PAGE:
I'll ask some friends at my Institute or elsewhere for some backup jokes, just in case.
Friend 1 says, "You know Gregory over there? His hand-eye coordination is shot to heck somehow. He can't catch a baseball, a football, or a basketball."
Friend 2 retorts, "Yeah, he couldn't even catch a cold! I heard that when he tried to apply for the Air Force, he got a vision test and they told him he lacked depth perception, so Talia was picked instead of Greg."
Then says Friend 1, "Well, what makes Talia stand out better?"
(edited line moved)
Friend 2 says, "Well Talia is rather organized, and has great memory. She can't lose her thoughts, we never knew her to lose her keys, or anything for that matter. Talia also doesn't seem to lose debates, nor other contests I've seen her compete in.
Then Friend 1 replies, "Yeah. She can't seem to lose anything! She couldn't even lose weight if she tried!"
(edited) Turns out though, Talia had approached both friends from behind, a minute earlier, and only alerted them to her presence by clearing her throat just now.
At 5 in the morning, I thought this could be a possible joke, but I thought I'd run it by you all first before I gave it at Toastmasters.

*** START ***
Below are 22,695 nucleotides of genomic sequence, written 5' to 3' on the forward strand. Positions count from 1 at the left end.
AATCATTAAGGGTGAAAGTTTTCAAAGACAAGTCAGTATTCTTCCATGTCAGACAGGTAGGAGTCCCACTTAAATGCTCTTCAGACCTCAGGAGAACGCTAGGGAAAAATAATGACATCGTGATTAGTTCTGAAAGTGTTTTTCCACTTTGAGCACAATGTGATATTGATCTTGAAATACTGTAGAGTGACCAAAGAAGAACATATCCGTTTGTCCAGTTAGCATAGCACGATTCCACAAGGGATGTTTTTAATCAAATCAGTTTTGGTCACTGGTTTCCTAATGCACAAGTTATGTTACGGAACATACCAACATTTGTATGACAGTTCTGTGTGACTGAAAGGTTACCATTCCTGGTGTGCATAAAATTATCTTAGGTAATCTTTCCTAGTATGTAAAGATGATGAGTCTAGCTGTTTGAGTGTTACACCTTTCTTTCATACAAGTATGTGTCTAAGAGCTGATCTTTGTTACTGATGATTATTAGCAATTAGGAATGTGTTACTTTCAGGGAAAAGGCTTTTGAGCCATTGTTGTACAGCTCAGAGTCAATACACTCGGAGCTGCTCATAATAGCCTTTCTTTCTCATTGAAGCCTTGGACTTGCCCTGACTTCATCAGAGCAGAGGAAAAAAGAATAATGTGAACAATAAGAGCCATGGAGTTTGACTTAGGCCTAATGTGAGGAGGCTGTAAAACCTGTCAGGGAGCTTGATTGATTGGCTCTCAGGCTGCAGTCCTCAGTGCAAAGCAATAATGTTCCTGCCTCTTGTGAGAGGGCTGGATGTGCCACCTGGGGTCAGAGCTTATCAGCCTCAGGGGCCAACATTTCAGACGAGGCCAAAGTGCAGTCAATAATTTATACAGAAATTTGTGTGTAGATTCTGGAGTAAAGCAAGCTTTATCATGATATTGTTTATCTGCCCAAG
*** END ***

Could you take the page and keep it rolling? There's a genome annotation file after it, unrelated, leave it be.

The "Yeah, he couldn't even catch a cold!" is a punchline-builder, a preview, if you will, for the actual punchline, which is intended to be "She couldn't even lose weight if she tried!"
I've never considered myself strong on jokes, as its delivery (not what you say, but how you say it) matters more than the joke itself, and I'm mostly only funny unintentionally. I learned why saying the same joke, word-for-word, that I listened to someone else say in middle school, didn't procure the same good results that the original joke-teller made. That's because it was "all in the delivery."
I never asked to be a Joke Master for any week Toastmasters meets, but someone appointed me one for this week anyway so I must try to hone whatever I have for my joking abilities and run it by some people before committing it to the club.